Cynora Promises High-Efficiency Blue TADF OLED in 2017

By Ken Werner
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Cynora CMO Andreas Haldi began his presentation at the SID/DSCC Business Conference by saying, “We are very happy that OLEDs are not still perfect.”

As evidence of the “booming” market in OLEDs, he cited the following:

  1. Samsung Display plans to supply 72 million flexible OLED panels to Apple this year
  2. Google has offered at least $880 million to LG Dsplay for OLED investment; and
  3. LG Display is directing 70% of its CAPEX to OLED production.

He also cited projections from UBI Research that revenues from OLED panels will approximately triple from 2017 to 2021 and that revenues from OLED materials will more than triple.

He noted that while high-efficiency red and green OLED emitters are commercially available, “an efficient blue emitter is still missing.” Therefore, Cynora’s top priority is to “bring a first efficient commercial blue material to the market.”

Blue OLED from Cynora

Haldi announced what Cynora called “record results for high-efficiency blue OLED emitters,” including a 15% external quantum efficiency at 1000 cd/m² with an emission peak at less than 470nm and a lifetime of greater than 90 hours at 700 cd/m² to 97% of initial luminance (LT97) on a device level. Haldi also said the color purity is 62nm, which presumably refers to the full width at half maximum (FWHM) of the emission curve. He said that these numbers are “close to customer specifications,” and that the company will now focus on moving the emission peak towards 460nm. (The blue LED commonly used in quantum-dot LCD sets emits at approximately 450nm.) The company expects to commercialize this high-efficiency blue TADF emitter by the end of 2017, green in 2018, and red in 2019.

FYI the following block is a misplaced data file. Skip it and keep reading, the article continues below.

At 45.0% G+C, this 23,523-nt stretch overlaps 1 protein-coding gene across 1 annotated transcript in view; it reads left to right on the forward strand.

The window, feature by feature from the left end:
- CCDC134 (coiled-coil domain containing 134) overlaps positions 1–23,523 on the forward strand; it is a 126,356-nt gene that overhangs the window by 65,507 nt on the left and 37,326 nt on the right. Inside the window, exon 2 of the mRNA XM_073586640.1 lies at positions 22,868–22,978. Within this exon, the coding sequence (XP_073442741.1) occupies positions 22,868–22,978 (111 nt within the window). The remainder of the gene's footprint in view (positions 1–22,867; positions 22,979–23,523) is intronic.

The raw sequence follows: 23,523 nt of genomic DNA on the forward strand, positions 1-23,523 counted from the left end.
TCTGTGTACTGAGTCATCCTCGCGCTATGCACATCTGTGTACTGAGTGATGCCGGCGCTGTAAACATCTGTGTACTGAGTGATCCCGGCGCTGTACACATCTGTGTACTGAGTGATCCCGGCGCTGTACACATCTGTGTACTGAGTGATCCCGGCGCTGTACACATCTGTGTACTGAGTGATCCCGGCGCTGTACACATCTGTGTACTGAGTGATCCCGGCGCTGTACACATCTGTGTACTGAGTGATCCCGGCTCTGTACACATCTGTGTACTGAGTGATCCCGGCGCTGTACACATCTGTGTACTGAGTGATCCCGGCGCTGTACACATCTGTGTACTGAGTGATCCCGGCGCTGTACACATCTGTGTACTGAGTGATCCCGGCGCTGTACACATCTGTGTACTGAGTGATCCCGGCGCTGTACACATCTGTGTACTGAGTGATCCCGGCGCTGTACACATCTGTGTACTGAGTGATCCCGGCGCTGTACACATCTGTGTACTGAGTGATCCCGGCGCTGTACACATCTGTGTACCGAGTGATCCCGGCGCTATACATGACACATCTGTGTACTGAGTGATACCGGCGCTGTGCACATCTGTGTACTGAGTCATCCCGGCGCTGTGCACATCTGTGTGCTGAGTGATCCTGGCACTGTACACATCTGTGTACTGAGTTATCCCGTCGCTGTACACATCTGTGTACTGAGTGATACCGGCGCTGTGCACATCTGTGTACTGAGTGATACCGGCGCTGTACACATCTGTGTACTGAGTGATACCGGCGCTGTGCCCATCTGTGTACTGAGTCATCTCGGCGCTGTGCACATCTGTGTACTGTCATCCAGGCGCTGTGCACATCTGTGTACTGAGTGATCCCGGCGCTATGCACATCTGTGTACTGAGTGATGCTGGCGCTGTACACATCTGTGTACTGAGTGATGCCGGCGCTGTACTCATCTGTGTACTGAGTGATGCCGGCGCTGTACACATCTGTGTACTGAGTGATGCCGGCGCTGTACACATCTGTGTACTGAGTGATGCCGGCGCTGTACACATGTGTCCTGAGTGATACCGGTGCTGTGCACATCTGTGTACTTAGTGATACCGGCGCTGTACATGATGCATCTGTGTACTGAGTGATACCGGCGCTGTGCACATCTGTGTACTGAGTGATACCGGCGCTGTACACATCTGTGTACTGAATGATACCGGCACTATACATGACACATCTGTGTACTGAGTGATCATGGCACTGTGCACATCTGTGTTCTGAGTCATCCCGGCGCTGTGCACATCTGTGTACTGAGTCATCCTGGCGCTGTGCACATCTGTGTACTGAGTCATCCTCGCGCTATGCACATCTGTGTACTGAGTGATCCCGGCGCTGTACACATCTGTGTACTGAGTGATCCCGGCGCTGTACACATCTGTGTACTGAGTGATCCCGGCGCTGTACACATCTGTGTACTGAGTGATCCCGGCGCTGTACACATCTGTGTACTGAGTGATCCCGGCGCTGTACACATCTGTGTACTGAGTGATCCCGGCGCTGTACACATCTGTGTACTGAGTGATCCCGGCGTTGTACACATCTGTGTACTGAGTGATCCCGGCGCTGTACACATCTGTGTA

Analyst Comment

Blue is the story here. If Cynora can produce a sufficiently deep blue that meets all other customer specs, it can significantly reduce the power consumption of OLED cell phones other battery-operated OLED products, and TV sets. If lifetime is better than the current blue fluorescent emitter used by TV manufacturers, it might also be able to extend the lifetime of OLED-TVs before color shifts become significant.

If Cynora does what it says it can do and competitor Kyulux does what it says it can do, Cynora is in a much more favorable position because it will be supplying the highly efficient blue that the industry wants and needs, while Kyulux will have a yellow emitter. There’s nothing wrong with a new yellow emitter, but that need is already filled by UDC’s yellow PHOLED. — Ken Werner